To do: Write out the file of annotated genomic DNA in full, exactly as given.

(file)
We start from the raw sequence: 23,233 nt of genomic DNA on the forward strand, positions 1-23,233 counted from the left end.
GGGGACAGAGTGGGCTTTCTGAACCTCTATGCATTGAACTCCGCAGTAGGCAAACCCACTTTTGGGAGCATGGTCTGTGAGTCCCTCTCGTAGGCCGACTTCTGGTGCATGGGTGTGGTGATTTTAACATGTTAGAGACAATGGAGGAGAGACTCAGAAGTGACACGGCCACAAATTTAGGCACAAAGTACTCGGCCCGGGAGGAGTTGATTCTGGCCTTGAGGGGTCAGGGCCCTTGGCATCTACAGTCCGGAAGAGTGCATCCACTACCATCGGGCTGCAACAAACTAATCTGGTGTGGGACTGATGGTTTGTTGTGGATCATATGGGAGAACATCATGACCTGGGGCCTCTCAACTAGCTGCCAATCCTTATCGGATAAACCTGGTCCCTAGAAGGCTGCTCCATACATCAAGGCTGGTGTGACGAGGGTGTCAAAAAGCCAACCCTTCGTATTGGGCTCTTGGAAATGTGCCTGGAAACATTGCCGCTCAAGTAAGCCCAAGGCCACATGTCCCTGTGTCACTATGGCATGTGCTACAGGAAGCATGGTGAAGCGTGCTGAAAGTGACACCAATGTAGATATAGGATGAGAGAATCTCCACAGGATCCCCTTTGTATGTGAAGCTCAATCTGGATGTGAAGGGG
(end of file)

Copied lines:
We start from the raw sequence: 23,233 nt of genomic DNA on the forward strand, positions 1-23,233 counted from the left end.
GGGGACAGAGTGGGCTTTCTGAACCTCTATGCATTGAACTCCGCAGTAGGCAAACCCACTTTTGGGAGCATGGTCTGTGAGTCCCTCTCGTAGGCCGACTTCTGGTGCATGGGTGTGGTGATTTTAACATGTTAGAGACAATGGAGGAGAGACTCAGAAGTGACACGGCCACAAATTTAGGCACAAAGTACTCGGCCCGGGAGGAGTTGATTCTGGCCTTGAGGGGTCAGGGCCCTTGGCATCTACAGTCCGGAAGAGTGCATCCACTACCATCGGGCTGCAACAAACTAATCTGGTGTGGGACTGATGGTTTGTTGTGGATCATATGGGAGAACATCATGACCTGGGGCCTCTCAACTAGCTGCCAATCCTTATCGGATAAACCTGGTCCCTAGAAGGCTGCTCCATACATCAAGGCTGGTGTGACGAGGGTGTCAAAAAGCCAACCCTTCGTATTGGGCTCTTGGAAATGTGCCTGGAAACATTGCCGCTCAAGTAAGCCCAAGGCCACATGTCCCTGTGTCACTATGGCATGTGCTACAGGAAGCATGGTGAAGCGTGCTGAAAGTGACACCAATGTAGATATAGGATGAGAGAATCTCCACAGGATCCCCTTTGTATGTGAAGCTCAATCTGGATGTGAAGGGG